The recipe that Fanny favours seems to make a ginormous cake, as well as a 'surplus' of mixture which Fanny suggests you can make an additional smaller cake from or lots of little buns. It also uses seven eggs. Yes, seven! These two things together lead me to cut the recipe down to a more manageable three egg version. I'm sure Mrs Blandy would understand.
The only problem in cutting things down is the uncertainty of what size cake tin to butter and flour in preparation, but I plump for a smallish oblong one. Be brave I think to myself, listen to all that Fanny has taught you so far. The cake itself is made from whisking up the egg yolks, adding in the sugar, caster of course, whisking again and adding the flour. It becomes quite a thick paste at this stage, I really can't see how it will transform into a sponge at all. The final addition is the whisked up egg whites, which do loosen the mixture but also require a fair bit of beating to incorporate. Have I just whipped all the air from my sponge? Fear not, after some careful baking it appears from the oven looking golden and pillowy, and literally jumps out of the carefully prepared tin to cool.
Now, it doesn't look or sound like the most exciting cake in Fannys collection, but of course she has a perfect idea to tiddle it up and inject some fun into this fat free sponge. That is to transform them into replicas of little wooden hedgehog toys that she saw on a shopping trip to Heals with Johnnie recently, naturally. I mean it would be almost everyone's first thought, right? I don't have the hedgehog toy to work from, just a picture, but Fanny made a template and cut copies from the Madeira cake, so, so do I. Except I have to draw the hedgehog first. Once brushed with warmed apricot jam and buried in a mountain of desiccated coconut they are brought to life with eyes and a snout. Fanny uses squished currants for hers, but I have some chocolate chips to hand. Fanny adds on 'wheels' made from little Macarons. The original toy had wheels. My drawing didn't. And there we have it, Stickly Pricklies as Fanny calls them. I'm not sure who would make them or why, but they do seem to have little 'eat me' personalities that the fatless Madeira alone could only dream of. No butter, no flavouring and albino. Didn't anyone tell Fanny hedgehogs aren't white?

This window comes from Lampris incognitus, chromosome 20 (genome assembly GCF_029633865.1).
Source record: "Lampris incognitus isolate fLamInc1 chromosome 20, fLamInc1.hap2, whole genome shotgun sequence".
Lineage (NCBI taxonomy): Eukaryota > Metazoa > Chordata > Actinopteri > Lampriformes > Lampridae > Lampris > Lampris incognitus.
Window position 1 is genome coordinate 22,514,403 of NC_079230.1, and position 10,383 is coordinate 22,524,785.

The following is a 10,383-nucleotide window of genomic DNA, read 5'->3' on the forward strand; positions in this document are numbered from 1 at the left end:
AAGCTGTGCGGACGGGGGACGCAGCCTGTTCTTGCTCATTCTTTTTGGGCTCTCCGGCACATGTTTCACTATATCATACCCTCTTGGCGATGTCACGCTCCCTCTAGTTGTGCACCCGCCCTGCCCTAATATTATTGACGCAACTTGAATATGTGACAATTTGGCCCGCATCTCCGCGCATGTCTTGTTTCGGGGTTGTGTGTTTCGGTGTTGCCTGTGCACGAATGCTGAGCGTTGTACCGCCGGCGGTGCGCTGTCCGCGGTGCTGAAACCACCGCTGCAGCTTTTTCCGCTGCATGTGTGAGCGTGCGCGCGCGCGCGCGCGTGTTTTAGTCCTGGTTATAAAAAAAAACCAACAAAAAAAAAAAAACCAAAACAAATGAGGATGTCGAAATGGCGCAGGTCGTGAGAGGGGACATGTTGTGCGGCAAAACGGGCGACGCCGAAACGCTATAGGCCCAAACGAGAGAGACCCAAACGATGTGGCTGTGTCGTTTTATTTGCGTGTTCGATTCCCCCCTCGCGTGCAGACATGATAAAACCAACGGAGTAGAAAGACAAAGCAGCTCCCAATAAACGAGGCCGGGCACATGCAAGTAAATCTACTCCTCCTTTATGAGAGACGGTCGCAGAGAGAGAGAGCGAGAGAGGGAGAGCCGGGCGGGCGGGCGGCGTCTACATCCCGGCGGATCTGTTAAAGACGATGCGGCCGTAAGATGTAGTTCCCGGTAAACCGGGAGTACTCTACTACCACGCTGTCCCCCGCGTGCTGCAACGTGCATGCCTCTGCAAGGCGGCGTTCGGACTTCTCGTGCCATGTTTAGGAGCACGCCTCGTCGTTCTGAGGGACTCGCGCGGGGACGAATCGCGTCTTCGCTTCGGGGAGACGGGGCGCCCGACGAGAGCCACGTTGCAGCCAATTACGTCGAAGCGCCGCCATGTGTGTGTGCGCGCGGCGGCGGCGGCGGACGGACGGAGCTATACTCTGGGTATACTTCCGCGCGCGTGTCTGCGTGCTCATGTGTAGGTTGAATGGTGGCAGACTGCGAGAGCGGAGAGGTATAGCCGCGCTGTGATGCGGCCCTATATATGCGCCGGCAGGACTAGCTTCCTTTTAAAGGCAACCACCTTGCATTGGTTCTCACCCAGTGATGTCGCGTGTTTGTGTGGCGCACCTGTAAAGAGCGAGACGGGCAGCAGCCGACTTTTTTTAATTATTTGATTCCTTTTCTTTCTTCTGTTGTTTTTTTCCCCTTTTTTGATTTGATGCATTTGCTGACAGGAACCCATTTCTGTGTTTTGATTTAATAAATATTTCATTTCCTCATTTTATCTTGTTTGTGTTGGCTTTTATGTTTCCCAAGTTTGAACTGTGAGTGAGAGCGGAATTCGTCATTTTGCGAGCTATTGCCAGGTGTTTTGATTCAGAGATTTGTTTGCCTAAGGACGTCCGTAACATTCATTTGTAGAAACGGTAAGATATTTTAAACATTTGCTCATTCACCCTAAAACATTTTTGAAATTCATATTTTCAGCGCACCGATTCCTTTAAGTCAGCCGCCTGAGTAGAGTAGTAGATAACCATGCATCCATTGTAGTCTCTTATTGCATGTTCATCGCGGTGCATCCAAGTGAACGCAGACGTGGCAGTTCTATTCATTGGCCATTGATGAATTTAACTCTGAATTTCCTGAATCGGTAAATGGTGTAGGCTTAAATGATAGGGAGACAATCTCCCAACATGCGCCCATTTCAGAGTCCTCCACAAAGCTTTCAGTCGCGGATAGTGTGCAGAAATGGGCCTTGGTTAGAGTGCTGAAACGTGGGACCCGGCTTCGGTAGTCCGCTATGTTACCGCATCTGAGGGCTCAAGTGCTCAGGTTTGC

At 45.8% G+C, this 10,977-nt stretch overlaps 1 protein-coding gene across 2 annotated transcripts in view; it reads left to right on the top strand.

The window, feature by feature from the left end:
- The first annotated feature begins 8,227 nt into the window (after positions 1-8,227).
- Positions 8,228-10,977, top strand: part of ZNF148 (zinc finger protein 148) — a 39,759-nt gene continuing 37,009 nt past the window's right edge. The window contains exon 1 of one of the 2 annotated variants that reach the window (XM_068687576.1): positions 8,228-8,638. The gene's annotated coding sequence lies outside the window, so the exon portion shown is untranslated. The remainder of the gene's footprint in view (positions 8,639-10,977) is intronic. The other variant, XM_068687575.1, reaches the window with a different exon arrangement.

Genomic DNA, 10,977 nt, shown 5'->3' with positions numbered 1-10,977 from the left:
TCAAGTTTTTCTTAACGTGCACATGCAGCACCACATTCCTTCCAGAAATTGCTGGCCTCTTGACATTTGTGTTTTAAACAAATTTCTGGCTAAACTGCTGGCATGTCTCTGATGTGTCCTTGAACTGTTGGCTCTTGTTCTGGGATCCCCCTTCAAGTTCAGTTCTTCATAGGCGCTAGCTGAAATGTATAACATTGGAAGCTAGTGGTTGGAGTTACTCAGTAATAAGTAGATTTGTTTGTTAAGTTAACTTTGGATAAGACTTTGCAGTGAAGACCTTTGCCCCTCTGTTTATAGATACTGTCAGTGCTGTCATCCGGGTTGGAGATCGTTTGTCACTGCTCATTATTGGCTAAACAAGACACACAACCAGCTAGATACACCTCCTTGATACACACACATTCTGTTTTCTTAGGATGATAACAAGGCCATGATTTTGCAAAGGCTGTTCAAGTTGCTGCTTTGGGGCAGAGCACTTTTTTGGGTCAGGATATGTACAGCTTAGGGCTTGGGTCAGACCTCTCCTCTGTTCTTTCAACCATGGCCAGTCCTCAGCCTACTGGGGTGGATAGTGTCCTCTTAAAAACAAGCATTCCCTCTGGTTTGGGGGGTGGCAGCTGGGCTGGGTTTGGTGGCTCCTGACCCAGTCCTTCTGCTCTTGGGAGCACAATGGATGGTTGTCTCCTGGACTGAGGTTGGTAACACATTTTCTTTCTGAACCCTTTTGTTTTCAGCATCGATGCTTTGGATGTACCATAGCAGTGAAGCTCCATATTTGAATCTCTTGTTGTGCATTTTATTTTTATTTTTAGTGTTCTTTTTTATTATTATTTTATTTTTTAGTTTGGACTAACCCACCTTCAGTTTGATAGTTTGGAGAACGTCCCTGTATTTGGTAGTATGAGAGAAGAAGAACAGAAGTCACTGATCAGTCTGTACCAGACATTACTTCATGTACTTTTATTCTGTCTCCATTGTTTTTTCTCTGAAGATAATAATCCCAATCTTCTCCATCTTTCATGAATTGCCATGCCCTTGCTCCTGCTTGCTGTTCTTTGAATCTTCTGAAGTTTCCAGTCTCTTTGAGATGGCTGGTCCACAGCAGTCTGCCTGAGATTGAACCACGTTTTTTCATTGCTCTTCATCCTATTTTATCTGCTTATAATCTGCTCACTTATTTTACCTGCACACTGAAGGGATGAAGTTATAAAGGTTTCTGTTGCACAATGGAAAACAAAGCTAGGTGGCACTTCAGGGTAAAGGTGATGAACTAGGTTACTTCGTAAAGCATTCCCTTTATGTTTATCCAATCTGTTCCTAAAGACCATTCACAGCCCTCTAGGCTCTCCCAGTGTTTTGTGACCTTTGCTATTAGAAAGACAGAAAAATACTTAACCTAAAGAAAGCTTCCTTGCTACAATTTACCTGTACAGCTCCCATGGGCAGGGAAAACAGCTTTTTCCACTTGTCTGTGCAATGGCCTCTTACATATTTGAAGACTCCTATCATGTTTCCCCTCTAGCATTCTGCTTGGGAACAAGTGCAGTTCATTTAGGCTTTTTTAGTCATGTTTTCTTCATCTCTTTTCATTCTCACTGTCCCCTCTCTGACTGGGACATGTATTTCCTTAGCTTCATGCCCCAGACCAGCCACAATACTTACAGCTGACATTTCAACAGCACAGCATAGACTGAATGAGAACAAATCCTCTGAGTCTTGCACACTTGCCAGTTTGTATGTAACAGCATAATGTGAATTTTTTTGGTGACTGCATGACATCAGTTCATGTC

Super awesome, super cute. I may have to make these for the little ones in my family. I wonder if I have a hedgehog cookie cutter in my boxx, the last time I cut out a shape for cookies was Christmas and it was a Robin, little fiddly - but worth it.ReplyDelete
Cookie cutters would make it all sooooo much easier! You could use any cake or sponge I think, it's not too fiddle and certainly fun! Let me know if you make them!Delete
These look absolutely gorgeous, kudos for cutting them all out by hands!ReplyDelete
Thanks, it did take a while by hand, but was kind of therapeutic! Glad you like them!Delete
Did they taste nice? Seems a very sparse recipe.ReplyDelete
It is! The sponge itself tasted like those sponge fingers you use in trifles and tiramisu. Without the apricot jam and coconut they wouldn't taste of much really... They were nice I'd say, not very sweet and light...Delete
Stickly Pricklies! Love it. We in the good ol' USA sure missed out on Fanny Cradock.ReplyDelete
She was certainly one of a kind! Thanks...Delete
Actually, hedgehogs probably were white. If you baked them in clay for long enough like Fanny apparently had to do in her poverty-stricken days in the 1940s.ReplyDelete
She did! This is as close to her famous Baked Hedgehog as I'm likely to get though...Delete